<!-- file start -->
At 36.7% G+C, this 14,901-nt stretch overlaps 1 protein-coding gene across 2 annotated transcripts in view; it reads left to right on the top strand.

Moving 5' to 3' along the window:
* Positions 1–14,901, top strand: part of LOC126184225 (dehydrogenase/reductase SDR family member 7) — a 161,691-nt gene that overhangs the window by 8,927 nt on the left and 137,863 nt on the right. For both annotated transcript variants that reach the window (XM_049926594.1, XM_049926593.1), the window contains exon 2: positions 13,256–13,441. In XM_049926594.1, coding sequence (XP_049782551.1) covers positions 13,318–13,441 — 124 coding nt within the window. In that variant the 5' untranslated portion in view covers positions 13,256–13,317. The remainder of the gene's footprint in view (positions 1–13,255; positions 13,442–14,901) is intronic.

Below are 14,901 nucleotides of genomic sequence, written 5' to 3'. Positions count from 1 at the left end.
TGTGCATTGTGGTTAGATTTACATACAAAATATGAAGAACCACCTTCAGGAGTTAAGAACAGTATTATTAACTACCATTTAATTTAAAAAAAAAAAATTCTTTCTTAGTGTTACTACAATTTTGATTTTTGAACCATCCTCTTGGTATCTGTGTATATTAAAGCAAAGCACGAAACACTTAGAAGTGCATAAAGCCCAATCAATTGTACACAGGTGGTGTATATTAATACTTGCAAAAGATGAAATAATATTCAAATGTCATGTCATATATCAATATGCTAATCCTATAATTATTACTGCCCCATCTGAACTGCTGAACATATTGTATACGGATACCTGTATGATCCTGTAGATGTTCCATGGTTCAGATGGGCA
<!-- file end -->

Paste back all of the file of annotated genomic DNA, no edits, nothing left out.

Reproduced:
At 36.7% G+C, this 14,901-nt stretch overlaps 1 protein-coding gene across 2 annotated transcripts in view; it reads left to right on the top strand.

Moving 5' to 3' along the window:
* Positions 1–14,901, top strand: part of LOC126184225 (dehydrogenase/reductase SDR family member 7) — a 161,691-nt gene that overhangs the window by 8,927 nt on the left and 137,863 nt on the right. For both annotated transcript variants that reach the window (XM_049926594.1, XM_049926593.1), the window contains exon 2: positions 13,256–13,441. In XM_049926594.1, coding sequence (XP_049782551.1) covers positions 13,318–13,441 — 124 coding nt within the window. In that variant the 5' untranslated portion in view covers positions 13,256–13,317. The remainder of the gene's footprint in view (positions 1–13,255; positions 13,442–14,901) is intronic.

Below are 14,901 nucleotides of genomic sequence, written 5' to 3'. Positions count from 1 at the left end.
TGTGCATTGTGGTTAGATTTACATACAAAATATGAAGAACCACCTTCAGGAGTTAAGAACAGTATTATTAACTACCATTTAATTTAAAAAAAAAAAATTCTTTCTTAGTGTTACTACAATTTTGATTTTTGAACCATCCTCTTGGTATCTGTGTATATTAAAGCAAAGCACGAAACACTTAGAAGTGCATAAAGCCCAATCAATTGTACACAGGTGGTGTATATTAATACTTGCAAAAGATGAAATAATATTCAAATGTCATGTCATATATCAATATGCTAATCCTATAATTATTACTGCCCCATCTGAACTGCTGAACATATTGTATACGGATACCTGTATGATCCTGTAGATGTTCCATGGTTCAGATGGGCA